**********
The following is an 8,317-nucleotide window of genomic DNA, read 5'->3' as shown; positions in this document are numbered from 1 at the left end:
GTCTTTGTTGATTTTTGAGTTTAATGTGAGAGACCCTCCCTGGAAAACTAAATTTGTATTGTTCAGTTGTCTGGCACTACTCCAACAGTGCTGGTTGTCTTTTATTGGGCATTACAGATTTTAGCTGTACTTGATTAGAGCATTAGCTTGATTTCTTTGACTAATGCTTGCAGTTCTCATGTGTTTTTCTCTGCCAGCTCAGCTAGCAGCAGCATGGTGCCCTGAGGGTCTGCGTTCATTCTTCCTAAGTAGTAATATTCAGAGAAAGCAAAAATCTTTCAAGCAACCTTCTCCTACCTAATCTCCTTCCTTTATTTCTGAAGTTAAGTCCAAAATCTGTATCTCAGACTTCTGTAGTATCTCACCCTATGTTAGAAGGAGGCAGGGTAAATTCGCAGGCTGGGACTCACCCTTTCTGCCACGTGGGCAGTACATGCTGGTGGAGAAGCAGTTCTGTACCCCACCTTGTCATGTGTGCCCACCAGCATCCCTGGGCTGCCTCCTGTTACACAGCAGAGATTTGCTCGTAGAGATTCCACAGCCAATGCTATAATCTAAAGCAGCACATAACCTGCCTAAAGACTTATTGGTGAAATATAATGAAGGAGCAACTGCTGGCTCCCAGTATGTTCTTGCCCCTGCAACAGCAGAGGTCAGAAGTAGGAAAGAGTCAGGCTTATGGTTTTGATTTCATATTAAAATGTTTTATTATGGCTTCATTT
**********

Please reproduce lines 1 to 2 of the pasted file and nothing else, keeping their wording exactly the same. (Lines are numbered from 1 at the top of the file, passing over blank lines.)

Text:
The following is an 8,317-nucleotide window of genomic DNA, read 5'->3' as shown; positions in this document are numbered from 1 at the left end:
GTCTTTGTTGATTTTTGAGTTTAATGTGAGAGACCCTCCCTGGAAAACTAAATTTGTATTGTTCAGTTGTCTGGCACTACTCCAACAGTGCTGGTTGTCTTTTATTGGGCATTACAGATTTTAGCTGTACTTGATTAGAGCATTAGCTTGATTTCTTTGACTAATGCTTGCAGTTCTCATGTGTTTTTCTCTGCCAGCTCAGCTAGCAGCAGCATGGTGCCCTGAGGGTCTGCGTTCATTCTTCCTAAGTAGTAATATTCAGAGAAAGCAAAAATCTTTCAAGCAACCTTCTCCTACCTAATCTCCTTCCTTTATTTCTGAAGTTAAGTCCAAAATCTGTATCTCAGACTTCTGTAGTATCTCACCCTATGTTAGAAGGAGGCAGGGTAAATTCGCAGGCTGGGACTCACCCTTTCTGCCACGTGGGCAGTACATGCTGGTGGAGAAGCAGTTCTGTACCCCACCTTGTCATGTGTGCCCACCAGCATCCCTGGGCTGCCTCCTGTTACACAGCAGAGATTTGCTCGTAGAGATTCCACAGCCAATGCTATAATCTAAAGCAGCACATAACCTGCCTAAAGACTTATTGGTGAAATATAATGAAGGAGCAACTGCTGGCTCCCAGTATGTTCTTGCCCCTGCAACAGCAGAGGTCAGAAGTAGGAAAGAGTCAGGCTTATGGTTTTGATTTCATATTAAAATGTTTTATTATGGCTTCATTT